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Life in the Time of COVID-19: Behaviors and Beliefs Five Months Into the US Pandemic


According to the Centers for Disease Control (CDC), the first US cases of non-travel-related COVID-19 were confirmed in late February 2020. Five months later, many states are still struggling to contain the virus, and as of this week, more than 150,000 Americans have died from this highly infectious disease. 

IntelliSurvey’s most recent ‘Life in the Time of COVID-19’ survey, which was fielded in the US on July 24, 2020, explored the attitudes and behaviors of a nationally representative sample of 997 Americans. Topics covered include likelihood to get vaccinated against COVID-19 when a vaccine becomes available, adherence to safety precautions such as mask wearing and social distancing, and attitudes about the causes of recent surges and how these surges can be reduced.

The Good News: Most Adhering to Safety Precautions

When asked how frequently they follow safety precautions to avoid catching or spreading the COVID-19 virus, 92% of participants report that they engage in social distancing always or most of the time, and 90% wear face masks or coverings with the same frequency. As shown in the following chart, the majority also believe that they will have to continue observing these measures for quite some time: Eighty-two percent anticipate having to continue social distancing and mask-wearing for several months or more than several months.

Current and Future Prevention Behaviors

Fewer Likely to Get Vaccinated

As National Institute of Allergy and Infectious Diseases (NIAID) Director Anthony Fauci has said, “Although face coverings, physical distancing and proper isolation and quarantine of infected individuals and contacts can help us mitigate SARS-CoV-2 spread, we urgently need a safe and effective preventive vaccine to ultimately control this pandemic.” This week, a Phase 3 clinical trial for such a vaccine has begun. In order for a vaccine to control the spread of COVID-19, a very high percentage of the population will need to get vaccinated.  However, given the rapid pace at which a vaccine is being developed, some Americans are concerned that the vaccine may not be safe or effective and are reticent to get vaccinated.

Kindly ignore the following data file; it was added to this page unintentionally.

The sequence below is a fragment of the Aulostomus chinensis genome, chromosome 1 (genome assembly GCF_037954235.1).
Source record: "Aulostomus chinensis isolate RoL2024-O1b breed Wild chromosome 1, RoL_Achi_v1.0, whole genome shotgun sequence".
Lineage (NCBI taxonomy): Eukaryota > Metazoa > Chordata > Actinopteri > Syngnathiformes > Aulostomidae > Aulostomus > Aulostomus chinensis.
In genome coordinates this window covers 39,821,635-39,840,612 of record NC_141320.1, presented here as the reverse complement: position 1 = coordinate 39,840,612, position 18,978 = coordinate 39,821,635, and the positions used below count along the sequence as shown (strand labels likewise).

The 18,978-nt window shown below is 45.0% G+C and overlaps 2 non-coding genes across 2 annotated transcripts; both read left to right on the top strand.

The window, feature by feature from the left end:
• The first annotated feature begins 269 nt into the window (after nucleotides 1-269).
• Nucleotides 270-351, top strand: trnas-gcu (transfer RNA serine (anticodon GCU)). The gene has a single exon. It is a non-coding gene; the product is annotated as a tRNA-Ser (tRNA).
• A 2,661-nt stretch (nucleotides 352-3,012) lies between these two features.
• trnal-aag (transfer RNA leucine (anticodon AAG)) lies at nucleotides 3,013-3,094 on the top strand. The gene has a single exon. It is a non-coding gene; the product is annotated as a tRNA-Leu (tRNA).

In the July 24 survey, participants were asked how likely they would be to get a COVID-19 vaccine in the first few months that it is widely available. Almost two-thirds of participants (63%) answered affirmatively, with nearly 4 out of 10 participants (39%) indicating that they definitely will get a vaccine, and another 24% reporting that they probably will get a vaccine. While 63% likely to get the vaccine may seem like a large percentage, Dr. Fauci told CNN last month that it is unlikely that a COVID-19 vaccine with an efficacy of up to 75% that is taken by two-thirds of the population would be enough to create herd immunity against the virus.

Likelihood to Get Vaccinated the First Few Months that a COVID-19 Vaccine is Widely Available

What’s Causing the Surge in Cases?